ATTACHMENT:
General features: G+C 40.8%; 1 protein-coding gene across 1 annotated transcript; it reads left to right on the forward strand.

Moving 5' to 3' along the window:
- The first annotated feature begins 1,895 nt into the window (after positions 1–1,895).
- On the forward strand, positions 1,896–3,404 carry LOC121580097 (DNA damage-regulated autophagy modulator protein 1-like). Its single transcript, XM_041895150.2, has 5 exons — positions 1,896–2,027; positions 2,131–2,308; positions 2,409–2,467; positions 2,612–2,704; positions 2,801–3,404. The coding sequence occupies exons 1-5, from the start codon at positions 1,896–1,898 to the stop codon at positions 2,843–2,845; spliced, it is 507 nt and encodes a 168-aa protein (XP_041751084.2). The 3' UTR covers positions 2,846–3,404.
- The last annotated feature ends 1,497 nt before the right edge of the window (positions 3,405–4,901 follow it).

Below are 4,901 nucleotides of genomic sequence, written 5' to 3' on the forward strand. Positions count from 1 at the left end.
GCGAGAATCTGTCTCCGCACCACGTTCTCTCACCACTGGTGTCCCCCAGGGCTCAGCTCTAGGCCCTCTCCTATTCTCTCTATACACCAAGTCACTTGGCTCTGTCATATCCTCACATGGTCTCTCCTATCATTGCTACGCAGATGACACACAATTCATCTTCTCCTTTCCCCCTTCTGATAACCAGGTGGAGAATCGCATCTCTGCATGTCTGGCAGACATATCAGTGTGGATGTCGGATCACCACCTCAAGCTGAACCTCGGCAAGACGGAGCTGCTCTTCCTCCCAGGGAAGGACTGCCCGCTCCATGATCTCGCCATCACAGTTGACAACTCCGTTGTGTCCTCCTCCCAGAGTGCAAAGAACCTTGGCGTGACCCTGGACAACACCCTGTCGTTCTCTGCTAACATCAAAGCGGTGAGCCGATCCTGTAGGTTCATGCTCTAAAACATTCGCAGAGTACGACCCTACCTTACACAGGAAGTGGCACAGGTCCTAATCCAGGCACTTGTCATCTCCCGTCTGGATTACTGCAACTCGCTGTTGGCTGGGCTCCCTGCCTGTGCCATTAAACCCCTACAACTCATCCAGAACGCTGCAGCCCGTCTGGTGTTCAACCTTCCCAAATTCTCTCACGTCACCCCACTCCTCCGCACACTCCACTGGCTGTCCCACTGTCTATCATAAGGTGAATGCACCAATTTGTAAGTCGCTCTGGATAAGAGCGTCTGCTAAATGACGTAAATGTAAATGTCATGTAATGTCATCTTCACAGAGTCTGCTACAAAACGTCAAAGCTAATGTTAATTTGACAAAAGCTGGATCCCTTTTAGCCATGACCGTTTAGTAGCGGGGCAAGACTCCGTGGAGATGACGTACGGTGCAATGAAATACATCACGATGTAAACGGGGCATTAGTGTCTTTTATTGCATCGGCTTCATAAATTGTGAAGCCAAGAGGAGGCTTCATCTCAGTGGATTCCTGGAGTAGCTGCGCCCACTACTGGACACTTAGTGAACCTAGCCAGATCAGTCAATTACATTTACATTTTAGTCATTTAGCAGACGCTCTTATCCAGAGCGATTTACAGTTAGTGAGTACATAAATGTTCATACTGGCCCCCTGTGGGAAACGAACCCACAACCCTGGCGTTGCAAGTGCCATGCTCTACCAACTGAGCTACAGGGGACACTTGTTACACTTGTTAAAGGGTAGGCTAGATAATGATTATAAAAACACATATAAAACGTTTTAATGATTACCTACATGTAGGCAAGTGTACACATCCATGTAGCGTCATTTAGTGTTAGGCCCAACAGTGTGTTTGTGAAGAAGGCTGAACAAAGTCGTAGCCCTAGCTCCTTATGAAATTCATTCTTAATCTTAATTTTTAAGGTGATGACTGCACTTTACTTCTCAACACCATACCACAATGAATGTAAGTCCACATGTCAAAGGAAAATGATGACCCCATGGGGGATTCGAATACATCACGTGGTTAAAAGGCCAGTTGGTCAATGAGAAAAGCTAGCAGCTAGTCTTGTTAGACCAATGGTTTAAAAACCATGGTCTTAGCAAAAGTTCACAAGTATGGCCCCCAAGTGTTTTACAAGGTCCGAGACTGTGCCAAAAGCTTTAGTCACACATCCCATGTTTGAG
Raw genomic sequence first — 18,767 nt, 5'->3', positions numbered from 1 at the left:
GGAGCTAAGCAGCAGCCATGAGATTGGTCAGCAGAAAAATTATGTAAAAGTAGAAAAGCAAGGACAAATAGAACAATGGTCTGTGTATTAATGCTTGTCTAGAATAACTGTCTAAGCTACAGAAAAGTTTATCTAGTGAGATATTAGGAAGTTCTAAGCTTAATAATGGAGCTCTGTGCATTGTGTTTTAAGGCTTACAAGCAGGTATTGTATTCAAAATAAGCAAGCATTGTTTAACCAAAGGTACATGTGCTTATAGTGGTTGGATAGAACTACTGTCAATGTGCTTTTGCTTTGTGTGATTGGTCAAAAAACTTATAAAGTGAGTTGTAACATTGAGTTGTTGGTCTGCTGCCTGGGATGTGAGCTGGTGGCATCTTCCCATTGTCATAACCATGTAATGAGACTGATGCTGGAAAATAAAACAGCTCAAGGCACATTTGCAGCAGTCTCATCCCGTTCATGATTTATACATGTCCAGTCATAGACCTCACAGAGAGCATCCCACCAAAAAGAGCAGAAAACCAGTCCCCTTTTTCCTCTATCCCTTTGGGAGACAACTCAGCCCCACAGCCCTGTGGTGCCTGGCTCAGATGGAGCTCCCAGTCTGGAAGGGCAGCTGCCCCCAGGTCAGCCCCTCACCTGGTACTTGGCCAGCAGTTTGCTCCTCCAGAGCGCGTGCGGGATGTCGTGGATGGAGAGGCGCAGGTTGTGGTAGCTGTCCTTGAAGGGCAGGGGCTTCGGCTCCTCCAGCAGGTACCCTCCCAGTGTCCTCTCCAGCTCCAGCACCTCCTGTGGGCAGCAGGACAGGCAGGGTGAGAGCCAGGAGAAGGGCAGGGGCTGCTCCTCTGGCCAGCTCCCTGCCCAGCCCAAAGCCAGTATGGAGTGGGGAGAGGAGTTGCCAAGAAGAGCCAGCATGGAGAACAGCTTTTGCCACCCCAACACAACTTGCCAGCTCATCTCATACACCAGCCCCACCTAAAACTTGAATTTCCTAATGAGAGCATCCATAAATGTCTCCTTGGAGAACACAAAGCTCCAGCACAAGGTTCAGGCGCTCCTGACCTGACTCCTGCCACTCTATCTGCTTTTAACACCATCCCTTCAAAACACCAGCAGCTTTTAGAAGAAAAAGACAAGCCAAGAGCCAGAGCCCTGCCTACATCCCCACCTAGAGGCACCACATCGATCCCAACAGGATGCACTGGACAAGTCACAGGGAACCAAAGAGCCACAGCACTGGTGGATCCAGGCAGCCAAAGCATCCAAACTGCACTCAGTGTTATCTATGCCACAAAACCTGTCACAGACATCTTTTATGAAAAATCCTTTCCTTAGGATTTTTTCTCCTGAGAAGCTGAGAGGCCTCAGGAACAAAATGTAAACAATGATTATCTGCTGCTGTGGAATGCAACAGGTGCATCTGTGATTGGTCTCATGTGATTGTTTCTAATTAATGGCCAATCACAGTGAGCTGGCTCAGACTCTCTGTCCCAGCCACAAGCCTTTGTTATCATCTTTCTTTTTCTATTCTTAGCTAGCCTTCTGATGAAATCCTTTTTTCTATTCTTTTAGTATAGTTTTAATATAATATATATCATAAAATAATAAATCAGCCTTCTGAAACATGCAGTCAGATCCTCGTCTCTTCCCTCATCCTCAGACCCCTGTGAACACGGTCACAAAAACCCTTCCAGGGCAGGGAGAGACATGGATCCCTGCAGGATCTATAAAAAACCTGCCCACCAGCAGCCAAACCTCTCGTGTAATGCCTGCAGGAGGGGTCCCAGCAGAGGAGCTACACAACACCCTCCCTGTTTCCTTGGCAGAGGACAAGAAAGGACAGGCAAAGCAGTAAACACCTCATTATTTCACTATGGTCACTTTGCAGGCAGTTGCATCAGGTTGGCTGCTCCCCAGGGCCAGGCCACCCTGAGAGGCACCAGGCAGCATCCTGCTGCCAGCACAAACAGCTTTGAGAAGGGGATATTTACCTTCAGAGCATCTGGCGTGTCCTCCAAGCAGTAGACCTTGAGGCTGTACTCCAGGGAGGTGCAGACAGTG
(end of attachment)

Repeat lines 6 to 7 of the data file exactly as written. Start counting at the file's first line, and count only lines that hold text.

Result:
Below are 4,901 nucleotides of genomic sequence, written 5' to 3' on the forward strand. Positions count from 1 at the left end.
GCGAGAATCTGTCTCCGCACCACGTTCTCTCACCACTGGTGTCCCCCAGGGCTCAGCTCTAGGCCCTCTCCTATTCTCTCTATACACCAAGTCACTTGGCTCTGTCATATCCTCACATGGTCTCTCCTATCATTGCTACGCAGATGACACACAATTCATCTTCTCCTTTCCCCCTTCTGATAACCAGGTGGAGAATCGCATCTCTGCATGTCTGGCAGACATATCAGTGTGGATGTCGGATCACCACCTCAAGCTGAACCTCGGCAAGACGGAGCTGCTCTTCCTCCCAGGGAAGGACTGCCCGCTCCATGATCTCGCCATCACAGTTGACAACTCCGTTGTGTCCTCCTCCCAGAGTGCAAAGAACCTTGGCGTGACCCTGGACAACACCCTGTCGTTCTCTGCTAACATCAAAGCGGTGAGCCGATCCTGTAGGTTCATGCTCTAAAACATTCGCAGAGTACGACCCTACCTTACACAGGAAGTGGCACAGGTCCTAATCCAGGCACTTGTCATCTCCCGTCTGGATTACTGCAACTCGCTGTTGGCTGGGCTCCCTGCCTGTGCCATTAAACCCCTACAACTCATCCAGAACGCTGCAGCCCGTCTGGTGTTCAACCTTCCCAAATTCTCTCACGTCACCCCACTCCTCCGCACACTCCACTGGCTGTCCCACTGTCTATCATAAGGTGAATGCACCAATTTGTAAGTCGCTCTGGATAAGAGCGTCTGCTAAATGACGTAAATGTAAATGTCATGTAATGTCATCTTCACAGAGTCTGCTACAAAACGTCAAAGCTAATGTTAATTTGACAAAAGCTGGATCCCTTTTAGCCATGACCGTTTAGTAGCGGGGCAAGACTCCGTGGAGATGACGTACGGTGCAATGAAATACATCACGATGTAAACGGGGCATTAGTGTCTTTTATTGCATCGGCTTCATAAATTGTGAAGCCAAGAGGAGGCTTCATCTCAGTGGATTCCTGGAGTAGCTGCGCCCACTACTGGACACTTAGTGAACCTAGCCAGATCAGTCAATTACATTTACATTTTAGTCATTTAGCAGACGCTCTTATCCAGAGCGATTTACAGTTAGTGAGTACATAAATGTTCATACTGGCCCCCTGTGGGAAACGAACCCACAACCCTGGCGTTGCAAGTGCCATGCTCTACCAACTGAGCTACAGGGGACACTTGTTACACTTGTTAAAGGGTAGGCTAGATAATGATTATAAAAACACATATAAAACGTTTTAATGATTACCTACATGTAGGCAAGTGTACACATCCATGTAGCGTCATTTAGTGTTAGGCCCAACAGTGTGTTTGTGAAGAAGGCTGAACAAAGTCGTAGCCCTAGCTCCTTATGAAATTCATTCTTAATCTTAATTTTTAAGGTGATGACTGCACTTTACTTCTCAACACCATACCACAATGAATGTAAGTCCACATGTCAAAGGAAAATGATGACCCCATGGGGGATTCGAATACATCACGTGGTTAAAAGGCCAGTTGGTCAATGAGAAAAGCTAGCAGCTAGTCTTGTTAGACCAATGGTTTAAAAACCATGGTCTTAGCAAAAGTTCACAAGTATGGCCCCCAAGTGTTTTACAAGGTCCGAGACTGTGCCAAAAGCTTTAGTCACACATCCCATGTTTGAG